Then take this list and ask existing or prospective SIP/VoIP providers to give their "this is what we've done about those threats" statement to the agent and the customer in writing. One better step would be to have an addendum to the agreement that lets the customer out of the carrier contract if they become a victim of an outage they state they are protected against.
For big deals carriers may actually do this for prospective customers and agents. But even for small deals where they won't provide documentation, it's a good practice for customers and their agents to ask the sales engineers of the prospective SIP/VoIP carriers the hard questions like,
A. When's the last time use probed your network with a tool like SIPvicious and what was the result?, or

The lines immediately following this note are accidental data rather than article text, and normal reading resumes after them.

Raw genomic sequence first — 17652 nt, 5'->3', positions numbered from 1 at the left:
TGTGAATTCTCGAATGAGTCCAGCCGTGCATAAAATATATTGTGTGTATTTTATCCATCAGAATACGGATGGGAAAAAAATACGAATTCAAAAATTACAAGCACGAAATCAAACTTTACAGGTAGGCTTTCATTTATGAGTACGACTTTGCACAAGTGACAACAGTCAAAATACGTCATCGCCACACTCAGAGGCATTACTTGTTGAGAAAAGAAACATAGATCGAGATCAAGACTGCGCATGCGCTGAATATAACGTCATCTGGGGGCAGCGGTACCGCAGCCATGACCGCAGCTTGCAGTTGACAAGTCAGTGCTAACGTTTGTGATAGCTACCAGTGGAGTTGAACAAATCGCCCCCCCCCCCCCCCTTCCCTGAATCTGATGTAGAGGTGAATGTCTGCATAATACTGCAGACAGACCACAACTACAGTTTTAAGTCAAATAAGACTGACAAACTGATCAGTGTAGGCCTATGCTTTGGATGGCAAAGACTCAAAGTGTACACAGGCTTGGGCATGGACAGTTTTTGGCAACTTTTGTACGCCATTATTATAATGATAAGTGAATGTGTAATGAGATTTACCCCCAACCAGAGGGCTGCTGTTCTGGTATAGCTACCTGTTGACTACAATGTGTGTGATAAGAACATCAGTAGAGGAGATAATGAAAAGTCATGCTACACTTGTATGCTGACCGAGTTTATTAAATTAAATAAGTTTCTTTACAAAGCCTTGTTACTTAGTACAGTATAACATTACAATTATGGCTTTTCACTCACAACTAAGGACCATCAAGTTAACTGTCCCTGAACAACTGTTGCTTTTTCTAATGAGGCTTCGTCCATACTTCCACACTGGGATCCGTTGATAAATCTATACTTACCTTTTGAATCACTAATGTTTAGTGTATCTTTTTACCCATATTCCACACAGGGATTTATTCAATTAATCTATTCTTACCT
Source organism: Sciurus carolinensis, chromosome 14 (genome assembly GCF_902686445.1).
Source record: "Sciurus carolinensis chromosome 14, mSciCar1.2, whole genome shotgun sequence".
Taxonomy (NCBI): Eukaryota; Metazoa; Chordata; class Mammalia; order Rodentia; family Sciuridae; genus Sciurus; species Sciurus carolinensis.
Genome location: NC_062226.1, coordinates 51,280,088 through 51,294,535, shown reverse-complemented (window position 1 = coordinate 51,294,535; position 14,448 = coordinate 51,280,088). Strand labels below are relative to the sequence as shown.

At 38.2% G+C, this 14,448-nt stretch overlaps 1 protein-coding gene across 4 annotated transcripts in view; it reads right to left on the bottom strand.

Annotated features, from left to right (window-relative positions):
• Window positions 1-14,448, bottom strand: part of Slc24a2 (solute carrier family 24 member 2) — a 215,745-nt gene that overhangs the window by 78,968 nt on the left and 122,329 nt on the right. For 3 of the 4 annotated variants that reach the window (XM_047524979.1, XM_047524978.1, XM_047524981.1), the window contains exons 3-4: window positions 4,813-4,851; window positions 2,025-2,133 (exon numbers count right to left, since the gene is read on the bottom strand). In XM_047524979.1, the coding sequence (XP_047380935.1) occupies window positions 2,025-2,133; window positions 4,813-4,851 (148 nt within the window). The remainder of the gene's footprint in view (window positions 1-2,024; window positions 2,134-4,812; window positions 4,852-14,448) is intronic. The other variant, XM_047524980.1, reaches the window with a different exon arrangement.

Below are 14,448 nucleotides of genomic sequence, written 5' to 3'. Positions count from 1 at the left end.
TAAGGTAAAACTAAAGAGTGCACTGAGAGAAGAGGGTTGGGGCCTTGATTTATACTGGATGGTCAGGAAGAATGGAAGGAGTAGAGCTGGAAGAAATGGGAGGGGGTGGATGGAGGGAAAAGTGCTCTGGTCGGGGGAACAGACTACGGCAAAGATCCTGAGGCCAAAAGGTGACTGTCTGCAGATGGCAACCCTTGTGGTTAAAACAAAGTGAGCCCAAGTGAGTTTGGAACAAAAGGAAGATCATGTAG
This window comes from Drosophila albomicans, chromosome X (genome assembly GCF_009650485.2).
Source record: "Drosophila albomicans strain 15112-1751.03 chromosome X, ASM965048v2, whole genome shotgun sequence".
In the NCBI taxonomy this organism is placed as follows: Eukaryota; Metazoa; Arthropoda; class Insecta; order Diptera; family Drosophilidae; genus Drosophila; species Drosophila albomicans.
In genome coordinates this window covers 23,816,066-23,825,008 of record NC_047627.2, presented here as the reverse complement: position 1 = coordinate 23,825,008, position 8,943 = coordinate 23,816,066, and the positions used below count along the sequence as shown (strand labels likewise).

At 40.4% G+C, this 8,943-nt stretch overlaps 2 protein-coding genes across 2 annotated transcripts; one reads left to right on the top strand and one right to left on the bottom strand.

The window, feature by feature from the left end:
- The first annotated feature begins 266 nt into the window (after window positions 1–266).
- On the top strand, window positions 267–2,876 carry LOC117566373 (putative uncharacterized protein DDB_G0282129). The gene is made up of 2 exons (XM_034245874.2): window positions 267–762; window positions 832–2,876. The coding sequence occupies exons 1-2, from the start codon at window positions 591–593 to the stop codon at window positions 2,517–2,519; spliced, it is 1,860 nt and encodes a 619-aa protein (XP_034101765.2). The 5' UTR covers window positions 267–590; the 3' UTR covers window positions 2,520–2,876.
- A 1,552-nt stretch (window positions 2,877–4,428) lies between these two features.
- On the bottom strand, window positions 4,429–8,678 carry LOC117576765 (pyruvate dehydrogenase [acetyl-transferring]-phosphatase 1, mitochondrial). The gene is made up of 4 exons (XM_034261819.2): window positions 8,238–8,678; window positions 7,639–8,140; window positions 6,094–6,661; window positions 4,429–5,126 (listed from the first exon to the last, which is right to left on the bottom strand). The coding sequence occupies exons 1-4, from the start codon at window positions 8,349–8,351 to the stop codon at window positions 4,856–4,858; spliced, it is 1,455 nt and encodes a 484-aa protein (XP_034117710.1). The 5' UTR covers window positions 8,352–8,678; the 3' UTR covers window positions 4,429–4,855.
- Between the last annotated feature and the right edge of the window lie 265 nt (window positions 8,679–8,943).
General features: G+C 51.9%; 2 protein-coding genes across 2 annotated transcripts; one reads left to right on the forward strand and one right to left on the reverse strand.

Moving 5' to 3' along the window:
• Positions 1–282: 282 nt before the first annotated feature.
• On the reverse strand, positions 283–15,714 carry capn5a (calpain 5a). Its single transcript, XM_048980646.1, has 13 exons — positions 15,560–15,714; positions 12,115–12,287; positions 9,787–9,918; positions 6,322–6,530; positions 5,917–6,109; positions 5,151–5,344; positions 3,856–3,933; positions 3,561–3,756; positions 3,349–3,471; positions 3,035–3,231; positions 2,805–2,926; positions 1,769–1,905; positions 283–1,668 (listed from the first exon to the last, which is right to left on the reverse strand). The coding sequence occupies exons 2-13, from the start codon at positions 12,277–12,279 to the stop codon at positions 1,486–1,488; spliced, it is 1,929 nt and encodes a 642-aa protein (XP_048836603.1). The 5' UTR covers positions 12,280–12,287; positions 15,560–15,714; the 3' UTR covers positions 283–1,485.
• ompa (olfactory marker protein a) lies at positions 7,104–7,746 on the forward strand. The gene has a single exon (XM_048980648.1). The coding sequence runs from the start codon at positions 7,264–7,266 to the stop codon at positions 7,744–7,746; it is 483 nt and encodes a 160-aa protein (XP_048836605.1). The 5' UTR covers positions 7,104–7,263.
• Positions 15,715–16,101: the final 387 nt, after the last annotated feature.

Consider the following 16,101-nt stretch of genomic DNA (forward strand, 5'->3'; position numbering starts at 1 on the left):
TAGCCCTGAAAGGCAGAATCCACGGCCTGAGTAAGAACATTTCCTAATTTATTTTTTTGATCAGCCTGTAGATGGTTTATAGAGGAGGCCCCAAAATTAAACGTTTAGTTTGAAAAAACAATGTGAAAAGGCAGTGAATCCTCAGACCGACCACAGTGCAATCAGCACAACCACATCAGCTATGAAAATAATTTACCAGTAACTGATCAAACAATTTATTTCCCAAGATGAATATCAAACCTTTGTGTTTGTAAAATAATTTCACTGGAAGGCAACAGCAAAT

B. How many DoS attacks have you endured over the past 24-months and what was the affect on your network?, and
C. How many network outages have you suffered over the past 24-months and can I please see the outage documentation you provided your customers about those outages?
If your prospective SIP/VoIP provider won't come clean about their outages in the same public manner that TelePacific and FreedomVoice has then my professional opinion is that you should look for a carrier who will. Everyone has outages. It's best to be a business phone service customer of a carrier that is open and honest about their outages with the people enduring them - their customers.
4. Engineer and Have in Place Your Own Fail Over Plans that are Independent of Your SIP/VoIP Carrier
I have a dirty little secret.